But didn’t Louisa May Alcott make most of that shit up?
I don’t know. It just felt weird. (Although … that The Social Network reference? Pretty excellent.)
And there’s the whole “getting married” and … OK, seriously, spoiler alerts here … Rory’s-pregnant/full-circle ending of it all that makes me feel twitchy.
But I readily concede that I may be twitching solely due to the fact that I am even more like Lorelai than I’d probably like, and all that “circle of life” shit is pretty problematic these days.
Anyhoo. On to the cameos:
The weirdest appearance to me in the entire ring cycle here was Dean – Jared Padalecki. I don’t think it’s anything to do with the performances here. It just felt off, somehow – shoehorned in.
And the best – of course. Melissa McCarthy as Sookie. Hands down. It was quick, granted, but it was perfect. It felt right, like the puzzle piece that slides right into the whole picture, locking into place with the most satisfying “click” sound imaginable – seamless. That’s the word.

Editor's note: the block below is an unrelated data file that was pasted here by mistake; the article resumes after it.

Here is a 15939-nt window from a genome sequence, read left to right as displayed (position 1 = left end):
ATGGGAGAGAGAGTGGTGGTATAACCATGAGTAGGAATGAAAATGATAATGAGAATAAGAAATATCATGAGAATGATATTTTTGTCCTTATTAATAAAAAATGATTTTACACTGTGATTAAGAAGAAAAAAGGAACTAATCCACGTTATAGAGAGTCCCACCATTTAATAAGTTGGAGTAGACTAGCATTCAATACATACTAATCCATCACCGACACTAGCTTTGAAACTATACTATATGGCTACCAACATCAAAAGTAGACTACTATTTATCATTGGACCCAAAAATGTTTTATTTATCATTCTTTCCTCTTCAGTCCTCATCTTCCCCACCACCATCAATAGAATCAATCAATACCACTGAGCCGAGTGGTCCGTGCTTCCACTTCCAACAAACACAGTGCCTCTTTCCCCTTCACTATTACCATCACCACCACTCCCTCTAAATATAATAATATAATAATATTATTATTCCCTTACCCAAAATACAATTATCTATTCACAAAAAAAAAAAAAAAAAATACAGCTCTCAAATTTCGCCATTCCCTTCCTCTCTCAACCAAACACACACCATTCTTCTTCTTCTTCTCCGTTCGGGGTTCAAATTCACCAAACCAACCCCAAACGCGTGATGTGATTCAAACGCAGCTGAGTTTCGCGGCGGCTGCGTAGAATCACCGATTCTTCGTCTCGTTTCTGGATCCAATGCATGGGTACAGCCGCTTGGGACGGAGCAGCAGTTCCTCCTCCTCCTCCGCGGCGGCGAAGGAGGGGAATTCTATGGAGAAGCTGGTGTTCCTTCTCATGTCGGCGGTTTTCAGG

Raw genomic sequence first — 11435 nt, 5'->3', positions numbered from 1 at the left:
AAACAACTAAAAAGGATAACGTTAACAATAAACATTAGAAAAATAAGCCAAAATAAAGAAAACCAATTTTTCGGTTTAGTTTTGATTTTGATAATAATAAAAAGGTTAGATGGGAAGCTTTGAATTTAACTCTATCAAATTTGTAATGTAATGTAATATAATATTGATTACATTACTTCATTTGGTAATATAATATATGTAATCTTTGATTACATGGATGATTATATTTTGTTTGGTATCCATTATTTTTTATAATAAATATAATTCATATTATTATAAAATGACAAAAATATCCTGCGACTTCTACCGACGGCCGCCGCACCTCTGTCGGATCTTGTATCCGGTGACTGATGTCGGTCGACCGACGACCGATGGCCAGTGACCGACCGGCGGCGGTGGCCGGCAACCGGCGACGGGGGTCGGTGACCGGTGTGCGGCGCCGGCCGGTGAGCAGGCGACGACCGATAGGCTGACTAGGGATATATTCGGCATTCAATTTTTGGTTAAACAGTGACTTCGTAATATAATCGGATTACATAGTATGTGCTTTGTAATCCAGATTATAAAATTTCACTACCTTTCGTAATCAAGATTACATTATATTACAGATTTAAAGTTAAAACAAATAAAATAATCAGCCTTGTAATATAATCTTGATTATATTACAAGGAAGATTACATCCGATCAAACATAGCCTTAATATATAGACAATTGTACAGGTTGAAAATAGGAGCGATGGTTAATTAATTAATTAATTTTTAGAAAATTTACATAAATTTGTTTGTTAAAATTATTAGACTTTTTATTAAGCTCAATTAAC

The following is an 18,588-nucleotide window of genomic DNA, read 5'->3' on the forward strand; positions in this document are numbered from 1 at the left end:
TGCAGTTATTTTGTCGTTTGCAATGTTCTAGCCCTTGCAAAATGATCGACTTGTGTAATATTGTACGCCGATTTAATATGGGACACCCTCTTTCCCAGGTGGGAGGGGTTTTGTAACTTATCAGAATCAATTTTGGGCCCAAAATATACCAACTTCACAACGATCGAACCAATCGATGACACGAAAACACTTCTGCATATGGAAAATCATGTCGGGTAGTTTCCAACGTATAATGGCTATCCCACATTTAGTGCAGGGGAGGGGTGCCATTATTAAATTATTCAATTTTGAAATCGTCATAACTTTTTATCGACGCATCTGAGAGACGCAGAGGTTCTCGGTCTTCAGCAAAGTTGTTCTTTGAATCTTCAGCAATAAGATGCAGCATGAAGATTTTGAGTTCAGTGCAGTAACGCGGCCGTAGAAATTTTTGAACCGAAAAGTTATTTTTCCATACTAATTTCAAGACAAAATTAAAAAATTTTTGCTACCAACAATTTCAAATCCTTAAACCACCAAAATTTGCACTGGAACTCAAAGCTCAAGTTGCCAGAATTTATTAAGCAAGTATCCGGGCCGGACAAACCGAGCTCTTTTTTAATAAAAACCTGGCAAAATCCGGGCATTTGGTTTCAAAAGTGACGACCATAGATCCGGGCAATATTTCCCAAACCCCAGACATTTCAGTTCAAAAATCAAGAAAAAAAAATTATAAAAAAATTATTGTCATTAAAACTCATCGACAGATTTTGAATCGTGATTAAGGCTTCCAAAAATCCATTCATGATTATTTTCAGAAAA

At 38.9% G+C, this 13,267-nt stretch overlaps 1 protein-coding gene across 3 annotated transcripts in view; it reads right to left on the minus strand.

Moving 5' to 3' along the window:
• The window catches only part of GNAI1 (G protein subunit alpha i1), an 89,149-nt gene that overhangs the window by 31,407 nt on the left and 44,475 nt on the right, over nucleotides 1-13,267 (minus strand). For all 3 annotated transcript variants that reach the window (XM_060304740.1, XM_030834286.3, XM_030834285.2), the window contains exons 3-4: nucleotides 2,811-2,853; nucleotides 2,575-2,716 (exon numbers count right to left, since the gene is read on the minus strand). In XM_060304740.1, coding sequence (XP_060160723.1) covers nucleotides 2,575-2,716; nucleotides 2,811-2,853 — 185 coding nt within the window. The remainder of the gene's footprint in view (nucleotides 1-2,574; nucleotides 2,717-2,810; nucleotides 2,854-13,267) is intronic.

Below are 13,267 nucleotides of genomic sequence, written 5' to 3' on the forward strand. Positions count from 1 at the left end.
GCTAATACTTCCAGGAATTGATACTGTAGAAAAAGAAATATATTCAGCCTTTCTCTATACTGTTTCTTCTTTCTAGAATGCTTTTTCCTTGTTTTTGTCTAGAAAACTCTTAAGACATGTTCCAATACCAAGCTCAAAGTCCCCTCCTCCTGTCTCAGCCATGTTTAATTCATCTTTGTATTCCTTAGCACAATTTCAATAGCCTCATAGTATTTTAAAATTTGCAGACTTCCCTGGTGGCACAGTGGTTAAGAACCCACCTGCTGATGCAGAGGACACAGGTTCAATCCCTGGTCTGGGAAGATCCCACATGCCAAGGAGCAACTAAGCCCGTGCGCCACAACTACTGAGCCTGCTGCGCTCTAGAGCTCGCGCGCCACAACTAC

Dean? Seams. Sookie? Seamless.
And, In Summary…
Much of the commentary I’ve seen on sites like TVLine is somewhat negative. I’m really surprised at this. I thought the four films were exquisitely done, beautifully shot, with solid performances and writing.
Of course, I guess after nigh-on ten years, everyone has their own expectations and wishes, and there’s no way any script will ever satisfy them all. Ten years on – I mean, that’s a lot of time for those expectations to cement and grow roots, to mix a metaphor or two.
I feel like this put a much better, sweeter button on my favorite all-time series, the one with the crazy lady that I crazy-identified with from the start.
Thank you, to the cast and the crew and production team. Well fucking done. And thank you, especially, for the gift of Emily Gilmore saying “bullshit” three times inside of three minutes.
That’s almost too much.